Lesson #1: You Are a Creative Professional, Not a Laborer
You are not a laborer. Or whatever this guy is.. (Image from Photodune)
The first lesson, which forms the basis of all other lessons in this post, is to make your client understand that you are a creative professional with the same talent, skills and experience that any other professional might have.
Most people don't tell their doctors or electricians how to do their jobs... why? Because most people recognize that doctors and electricians know more about their respective trades than they do. This seems to change with web designers though - lots of clients think that simply surfing the web qualifies them to make design decisions... meaning that they usually treat web designers as extensions of their own minds.
Because of this false-perception, clients often take us creative professionals are laborers who were born to do their work, not experienced professionals that are an equal part of the design process.
This can especially be the case with freelance web designers, where most clients are of the mindset that - if you don’t have an office, it means that you don’t have any work hours. For these kinds of clients, educating them that you have set times of the day that you work is the first step in establishing a respectful work relationship. Make it a point to tell your new and existing clients that you are a professional, the same as they are, and that you need time for yourself, your family and all other things in the world.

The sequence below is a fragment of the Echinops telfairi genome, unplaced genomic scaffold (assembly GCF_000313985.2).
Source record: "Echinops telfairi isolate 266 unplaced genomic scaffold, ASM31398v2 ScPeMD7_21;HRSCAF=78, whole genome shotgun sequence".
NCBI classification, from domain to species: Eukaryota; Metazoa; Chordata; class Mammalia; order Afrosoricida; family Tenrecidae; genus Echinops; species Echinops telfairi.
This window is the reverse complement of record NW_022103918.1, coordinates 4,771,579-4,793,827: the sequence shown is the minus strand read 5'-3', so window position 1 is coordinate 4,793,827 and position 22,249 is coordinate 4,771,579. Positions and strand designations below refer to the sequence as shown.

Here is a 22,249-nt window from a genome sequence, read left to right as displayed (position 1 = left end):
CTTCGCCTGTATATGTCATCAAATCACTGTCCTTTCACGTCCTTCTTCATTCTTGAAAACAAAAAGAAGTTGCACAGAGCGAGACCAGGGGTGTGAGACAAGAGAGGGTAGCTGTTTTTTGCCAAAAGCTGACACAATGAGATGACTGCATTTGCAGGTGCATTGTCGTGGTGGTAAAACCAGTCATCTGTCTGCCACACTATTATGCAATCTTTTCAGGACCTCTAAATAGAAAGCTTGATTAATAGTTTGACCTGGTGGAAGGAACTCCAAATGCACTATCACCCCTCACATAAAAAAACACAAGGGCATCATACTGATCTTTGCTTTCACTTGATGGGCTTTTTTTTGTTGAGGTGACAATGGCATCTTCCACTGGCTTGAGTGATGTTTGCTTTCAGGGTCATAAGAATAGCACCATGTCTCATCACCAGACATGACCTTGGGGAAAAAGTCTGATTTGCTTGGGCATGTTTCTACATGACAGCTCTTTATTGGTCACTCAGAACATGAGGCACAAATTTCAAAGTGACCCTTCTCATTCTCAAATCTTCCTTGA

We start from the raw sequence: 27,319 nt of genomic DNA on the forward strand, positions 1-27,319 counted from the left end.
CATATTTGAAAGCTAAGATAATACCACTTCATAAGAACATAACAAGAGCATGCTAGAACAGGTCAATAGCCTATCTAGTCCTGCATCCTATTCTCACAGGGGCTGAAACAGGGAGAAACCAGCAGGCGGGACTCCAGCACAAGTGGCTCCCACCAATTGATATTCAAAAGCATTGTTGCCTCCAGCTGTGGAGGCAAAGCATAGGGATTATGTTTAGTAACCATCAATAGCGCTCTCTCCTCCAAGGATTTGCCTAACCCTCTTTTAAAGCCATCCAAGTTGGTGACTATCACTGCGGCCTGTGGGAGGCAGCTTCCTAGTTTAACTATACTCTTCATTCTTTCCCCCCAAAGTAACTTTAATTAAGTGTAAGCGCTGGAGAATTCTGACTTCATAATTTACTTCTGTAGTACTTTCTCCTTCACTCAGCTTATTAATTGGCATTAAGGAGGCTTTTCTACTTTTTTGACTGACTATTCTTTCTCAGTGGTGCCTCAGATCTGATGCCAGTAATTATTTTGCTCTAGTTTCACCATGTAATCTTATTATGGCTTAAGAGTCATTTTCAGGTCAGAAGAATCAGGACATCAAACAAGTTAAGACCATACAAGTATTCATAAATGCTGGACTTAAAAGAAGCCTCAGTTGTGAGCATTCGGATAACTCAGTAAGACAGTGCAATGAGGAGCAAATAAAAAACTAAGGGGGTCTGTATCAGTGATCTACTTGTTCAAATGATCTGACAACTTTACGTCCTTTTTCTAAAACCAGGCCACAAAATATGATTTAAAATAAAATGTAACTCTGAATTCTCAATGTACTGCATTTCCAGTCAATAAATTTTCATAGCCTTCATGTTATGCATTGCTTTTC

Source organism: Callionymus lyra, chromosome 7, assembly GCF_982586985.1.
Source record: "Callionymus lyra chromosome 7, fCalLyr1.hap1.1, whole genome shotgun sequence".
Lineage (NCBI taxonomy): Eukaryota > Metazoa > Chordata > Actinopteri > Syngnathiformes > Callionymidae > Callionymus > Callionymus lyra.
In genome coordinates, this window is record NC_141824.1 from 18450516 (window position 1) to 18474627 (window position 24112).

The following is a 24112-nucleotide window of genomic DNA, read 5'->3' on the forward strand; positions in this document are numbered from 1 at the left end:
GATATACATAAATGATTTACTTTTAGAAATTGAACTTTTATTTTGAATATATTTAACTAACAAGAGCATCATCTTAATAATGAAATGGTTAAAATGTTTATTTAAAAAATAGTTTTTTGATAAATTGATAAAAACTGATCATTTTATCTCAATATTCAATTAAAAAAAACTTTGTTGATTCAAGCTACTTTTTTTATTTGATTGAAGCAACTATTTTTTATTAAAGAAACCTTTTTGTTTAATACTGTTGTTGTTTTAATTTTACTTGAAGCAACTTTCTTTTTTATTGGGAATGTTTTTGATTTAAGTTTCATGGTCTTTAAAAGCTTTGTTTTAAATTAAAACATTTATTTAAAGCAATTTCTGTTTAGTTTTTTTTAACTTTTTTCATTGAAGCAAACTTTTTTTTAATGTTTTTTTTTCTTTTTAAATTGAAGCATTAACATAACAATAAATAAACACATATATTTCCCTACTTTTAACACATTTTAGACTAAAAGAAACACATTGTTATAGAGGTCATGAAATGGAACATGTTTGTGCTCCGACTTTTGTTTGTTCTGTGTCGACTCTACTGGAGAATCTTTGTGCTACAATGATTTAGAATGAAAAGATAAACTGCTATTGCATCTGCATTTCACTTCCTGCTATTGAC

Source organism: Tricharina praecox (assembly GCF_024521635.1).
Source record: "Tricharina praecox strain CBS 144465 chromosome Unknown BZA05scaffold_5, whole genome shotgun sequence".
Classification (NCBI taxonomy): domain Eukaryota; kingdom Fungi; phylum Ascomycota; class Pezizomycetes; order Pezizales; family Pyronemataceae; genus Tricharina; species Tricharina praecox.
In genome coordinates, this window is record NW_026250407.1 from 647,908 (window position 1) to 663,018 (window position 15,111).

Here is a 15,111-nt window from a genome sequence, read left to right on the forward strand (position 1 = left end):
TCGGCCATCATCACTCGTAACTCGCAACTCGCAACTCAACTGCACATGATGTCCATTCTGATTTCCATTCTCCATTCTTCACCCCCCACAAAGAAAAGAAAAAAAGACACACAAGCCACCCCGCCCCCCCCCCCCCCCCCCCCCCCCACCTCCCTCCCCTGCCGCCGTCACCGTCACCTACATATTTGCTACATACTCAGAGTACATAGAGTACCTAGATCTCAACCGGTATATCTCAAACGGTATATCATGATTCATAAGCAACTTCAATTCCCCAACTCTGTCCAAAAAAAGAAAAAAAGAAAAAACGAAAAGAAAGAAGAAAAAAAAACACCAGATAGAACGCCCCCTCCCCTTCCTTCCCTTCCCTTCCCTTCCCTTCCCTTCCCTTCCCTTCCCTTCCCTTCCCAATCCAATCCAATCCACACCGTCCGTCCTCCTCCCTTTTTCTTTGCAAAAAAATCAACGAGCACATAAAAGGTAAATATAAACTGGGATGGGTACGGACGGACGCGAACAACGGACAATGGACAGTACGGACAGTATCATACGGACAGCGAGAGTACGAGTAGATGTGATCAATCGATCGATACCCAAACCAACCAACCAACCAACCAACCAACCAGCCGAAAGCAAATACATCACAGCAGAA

Lesson #2: You Know The Web Better Than They Do
This lesson sounds harsh when spoken out loud - so it's advisable that you don't just come out and say this one at the start of each meeting. The idea behind this lesson is this: before a project begins, it's important to establish that you are an expert and that your opinion is grounded in research and professional experience.
Why? Because many clients just assume that because they've opened up Photoshop, or made a flier with Microsoft Word, that they are designers in their own right. This is actually a common misconception though - so establishing your own credibility is important to getting them to understand that there is more than just a "gut feeling" behind your decisions.
How do you do this without sounding like a jerk? Here's just a few ideas:
- Don't just show your comps, walk your clients through each major decision. Sometimes, simply hearing the rational behind a design decision is enough to remind them that you're the expert.
- When it is available: show research or data that support your decisions.
- Show examples of other successful sites that are using a certain technique that you're also using.
- Cite usability books, design principles, or other academic sources in your discussions.
There are other practical things that can help to establish your credibility:
- Show up to meetings on time.
- Dress appropriately.
- Meet your deadlines.
- Be organized.
- Write professional emails.
You get the idea here - if you present yourself as a "fly by night" designer that has Cheetos crumbs on his shirt, your clients aren't likely to take you seriously.
Lesson #3: Communication is Crucial
Lack of communication and miscommunications can often destroy an entire project. As a designer, you don't have a crystal ball to read your clients' minds - so explaining the importance of their feedback and involvement at each step of the project is vital.